Attorneys for the owner and trainer of Medina Spirit, first-place finisher in the 2021 Kentucky Derby, claim tests conducted by a New York laboratory have “definitively confirmed” the horse tested positive for a corticosteroid not through an injection but because of an ointment used to treat a skin rash.
Craig Robertson, attorney for Bob Baffert, and Clark Brewster, representing owner Amr Zedan’s Zedan Racing Stables, said tests conducted by Dr. George Maylin, who heads a drug testing laboratory at New York’s Morrisville State College, showed the presence of betamethasone valerate, which they claim is found in Otomax ointment. Otomax, manufactured to treat ear infections in dogs, lists betamethasone as one of its ingredients. The test, Robertson and Brewster said, also confirmed the absence of betamethasone acetate, the injectable corticosteroid used to treat inflammation.
“In other words,” Robertson said in a statement, “it has now been scientifically proven that what Bob Baffert said from the beginning was true – Medina Spirit was never injected with betamethasone and the findings following the Kentucky Derby were solely the result of the horse being treated for a skin condition by way of a topical ointment – all at the direction of Medina Spirit’s veterinarian.”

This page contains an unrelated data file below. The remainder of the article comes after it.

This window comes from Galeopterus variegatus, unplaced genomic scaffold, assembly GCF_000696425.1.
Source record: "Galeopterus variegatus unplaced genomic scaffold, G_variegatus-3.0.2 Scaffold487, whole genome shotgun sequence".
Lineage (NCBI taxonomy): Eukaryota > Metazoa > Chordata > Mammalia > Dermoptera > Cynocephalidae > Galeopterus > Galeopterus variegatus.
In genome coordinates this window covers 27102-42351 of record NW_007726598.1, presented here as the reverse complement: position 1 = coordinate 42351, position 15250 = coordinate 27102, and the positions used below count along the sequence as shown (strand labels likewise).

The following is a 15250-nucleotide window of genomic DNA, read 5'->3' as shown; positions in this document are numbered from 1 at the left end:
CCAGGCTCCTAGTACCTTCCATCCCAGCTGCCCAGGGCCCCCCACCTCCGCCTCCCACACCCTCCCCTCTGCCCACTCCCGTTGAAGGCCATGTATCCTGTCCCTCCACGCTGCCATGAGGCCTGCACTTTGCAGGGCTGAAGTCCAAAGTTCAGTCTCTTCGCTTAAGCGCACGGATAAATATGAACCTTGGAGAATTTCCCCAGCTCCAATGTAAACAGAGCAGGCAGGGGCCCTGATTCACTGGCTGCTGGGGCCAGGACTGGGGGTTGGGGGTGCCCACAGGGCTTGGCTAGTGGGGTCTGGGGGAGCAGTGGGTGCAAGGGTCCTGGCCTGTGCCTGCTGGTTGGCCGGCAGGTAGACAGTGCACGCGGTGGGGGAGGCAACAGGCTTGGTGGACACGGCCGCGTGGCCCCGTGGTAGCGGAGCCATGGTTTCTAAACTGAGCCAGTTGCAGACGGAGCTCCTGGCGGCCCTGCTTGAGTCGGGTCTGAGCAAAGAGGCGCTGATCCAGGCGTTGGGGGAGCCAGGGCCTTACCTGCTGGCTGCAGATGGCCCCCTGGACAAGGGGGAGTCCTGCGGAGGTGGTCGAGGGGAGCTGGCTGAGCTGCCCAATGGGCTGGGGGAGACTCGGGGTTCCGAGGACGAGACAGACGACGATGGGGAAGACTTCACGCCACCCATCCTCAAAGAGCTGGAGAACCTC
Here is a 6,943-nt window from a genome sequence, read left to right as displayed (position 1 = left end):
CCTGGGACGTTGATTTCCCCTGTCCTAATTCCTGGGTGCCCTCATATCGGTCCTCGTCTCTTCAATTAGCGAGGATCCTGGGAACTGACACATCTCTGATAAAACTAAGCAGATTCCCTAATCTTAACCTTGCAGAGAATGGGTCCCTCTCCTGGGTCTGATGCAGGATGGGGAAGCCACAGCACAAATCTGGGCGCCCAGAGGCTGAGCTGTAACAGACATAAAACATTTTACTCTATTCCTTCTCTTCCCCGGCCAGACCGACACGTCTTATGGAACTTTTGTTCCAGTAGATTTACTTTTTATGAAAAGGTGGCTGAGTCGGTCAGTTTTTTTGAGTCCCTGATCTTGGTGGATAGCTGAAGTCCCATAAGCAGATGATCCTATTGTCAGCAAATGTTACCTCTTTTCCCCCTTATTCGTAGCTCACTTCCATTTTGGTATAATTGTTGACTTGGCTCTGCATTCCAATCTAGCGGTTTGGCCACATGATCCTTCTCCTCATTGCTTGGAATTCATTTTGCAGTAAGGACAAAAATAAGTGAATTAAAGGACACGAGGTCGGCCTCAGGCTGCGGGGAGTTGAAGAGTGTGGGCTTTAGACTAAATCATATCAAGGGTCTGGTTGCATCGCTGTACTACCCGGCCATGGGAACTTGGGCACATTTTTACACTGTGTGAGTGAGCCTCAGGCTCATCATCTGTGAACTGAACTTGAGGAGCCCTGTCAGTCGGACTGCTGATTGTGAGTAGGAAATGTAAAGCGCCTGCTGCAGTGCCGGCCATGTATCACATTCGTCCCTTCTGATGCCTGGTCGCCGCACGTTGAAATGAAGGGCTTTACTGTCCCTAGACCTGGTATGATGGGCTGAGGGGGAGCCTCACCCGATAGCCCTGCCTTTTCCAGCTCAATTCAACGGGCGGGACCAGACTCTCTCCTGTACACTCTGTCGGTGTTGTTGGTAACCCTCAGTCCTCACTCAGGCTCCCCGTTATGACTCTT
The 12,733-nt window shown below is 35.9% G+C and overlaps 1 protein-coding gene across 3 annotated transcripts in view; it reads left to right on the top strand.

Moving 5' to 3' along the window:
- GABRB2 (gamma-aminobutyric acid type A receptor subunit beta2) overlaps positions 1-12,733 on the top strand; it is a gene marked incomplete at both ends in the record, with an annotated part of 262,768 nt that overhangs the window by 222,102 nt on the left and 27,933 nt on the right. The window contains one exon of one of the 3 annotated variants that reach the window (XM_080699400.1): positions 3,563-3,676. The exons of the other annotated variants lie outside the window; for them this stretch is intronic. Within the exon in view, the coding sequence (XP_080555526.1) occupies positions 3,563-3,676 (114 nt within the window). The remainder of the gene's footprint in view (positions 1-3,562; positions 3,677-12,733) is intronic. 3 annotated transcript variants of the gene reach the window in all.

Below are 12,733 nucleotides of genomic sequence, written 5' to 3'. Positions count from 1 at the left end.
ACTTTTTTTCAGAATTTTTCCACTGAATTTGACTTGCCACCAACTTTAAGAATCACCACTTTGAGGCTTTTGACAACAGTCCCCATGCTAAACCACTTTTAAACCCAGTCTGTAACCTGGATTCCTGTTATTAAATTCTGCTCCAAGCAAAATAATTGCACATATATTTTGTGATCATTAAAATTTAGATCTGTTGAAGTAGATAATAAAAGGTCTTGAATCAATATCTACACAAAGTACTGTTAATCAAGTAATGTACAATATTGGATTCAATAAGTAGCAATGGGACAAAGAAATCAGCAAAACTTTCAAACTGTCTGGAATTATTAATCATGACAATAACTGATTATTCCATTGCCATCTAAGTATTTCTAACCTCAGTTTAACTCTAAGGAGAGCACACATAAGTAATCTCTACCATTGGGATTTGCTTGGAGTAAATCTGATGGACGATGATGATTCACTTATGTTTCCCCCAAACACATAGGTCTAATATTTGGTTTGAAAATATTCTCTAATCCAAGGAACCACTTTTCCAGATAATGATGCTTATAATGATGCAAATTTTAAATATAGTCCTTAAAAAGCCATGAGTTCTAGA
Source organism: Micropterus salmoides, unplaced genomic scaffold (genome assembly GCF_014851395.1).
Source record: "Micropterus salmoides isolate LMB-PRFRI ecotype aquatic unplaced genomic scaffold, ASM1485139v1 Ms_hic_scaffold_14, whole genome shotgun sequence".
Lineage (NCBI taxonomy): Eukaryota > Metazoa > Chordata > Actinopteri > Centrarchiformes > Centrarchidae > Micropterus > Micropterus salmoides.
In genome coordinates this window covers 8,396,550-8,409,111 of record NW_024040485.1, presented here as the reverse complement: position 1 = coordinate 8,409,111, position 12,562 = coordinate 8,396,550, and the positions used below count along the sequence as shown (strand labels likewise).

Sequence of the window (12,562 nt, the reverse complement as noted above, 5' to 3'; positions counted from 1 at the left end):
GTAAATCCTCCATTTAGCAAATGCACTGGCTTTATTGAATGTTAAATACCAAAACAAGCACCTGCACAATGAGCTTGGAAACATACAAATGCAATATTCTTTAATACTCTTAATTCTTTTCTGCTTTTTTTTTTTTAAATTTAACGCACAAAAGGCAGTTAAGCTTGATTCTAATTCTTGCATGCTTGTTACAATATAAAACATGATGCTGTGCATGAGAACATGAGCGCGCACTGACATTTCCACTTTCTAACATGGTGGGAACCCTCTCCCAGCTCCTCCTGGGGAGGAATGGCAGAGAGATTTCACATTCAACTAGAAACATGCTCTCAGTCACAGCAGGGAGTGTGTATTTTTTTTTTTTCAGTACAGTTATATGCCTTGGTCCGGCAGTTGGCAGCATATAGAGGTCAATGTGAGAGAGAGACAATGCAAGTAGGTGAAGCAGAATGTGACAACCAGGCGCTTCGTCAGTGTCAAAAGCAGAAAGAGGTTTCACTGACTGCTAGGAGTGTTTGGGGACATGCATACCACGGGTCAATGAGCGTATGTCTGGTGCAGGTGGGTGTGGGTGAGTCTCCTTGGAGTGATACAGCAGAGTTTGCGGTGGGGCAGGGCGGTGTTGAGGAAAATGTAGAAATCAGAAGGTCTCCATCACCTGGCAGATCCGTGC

The Paulick Report has asked Robertson and Brewster for a full copy of Maylin’s report.
Robertson said the test result “should definitively resolve the matter in Kentucky and Medina Spirit should remain the official winner of the 2021 Kentucky Derby.” Brewster had similar sentiments, stating that “Zedan is proud to have stood by Bob and is ecstatic that Medina Spirit will receive the honor of his great victory.”
The Kentucky Horse Racing Commission and board of stewards have yet to conduct a hearing on Medina Spirit’s failed drug test, and until a hearing is conducted Medina Spirit will remain the Kentucky Derby winner. In the ewake of the failed drug test, Baffert was ruled off all tracks owned by Churchill Downs Inc. through the conclusion of the 2023 spring-summer meet at the company’s flagship track in Louisville, Ky. Churchill Downs also said horses trained by Baffert are not eligible for qualifying points for the Kentucky Derby.
A spokesperson for the commission could not be reached for comment on Maylin’s testing, which attorneys for Baffert and Zedan sought through a court order.
The rules of Kentucky racing do not appear to differentiate between administration of betamethasone or other drugs through injection or other means. In section 1 in the regulations relating to medication, testing procedures and prohibited practices, the definition for “administer” states: “to apply to or cause the introduction of a substance into the body of a horse.”
The full statements from Robertson and Brewster follow: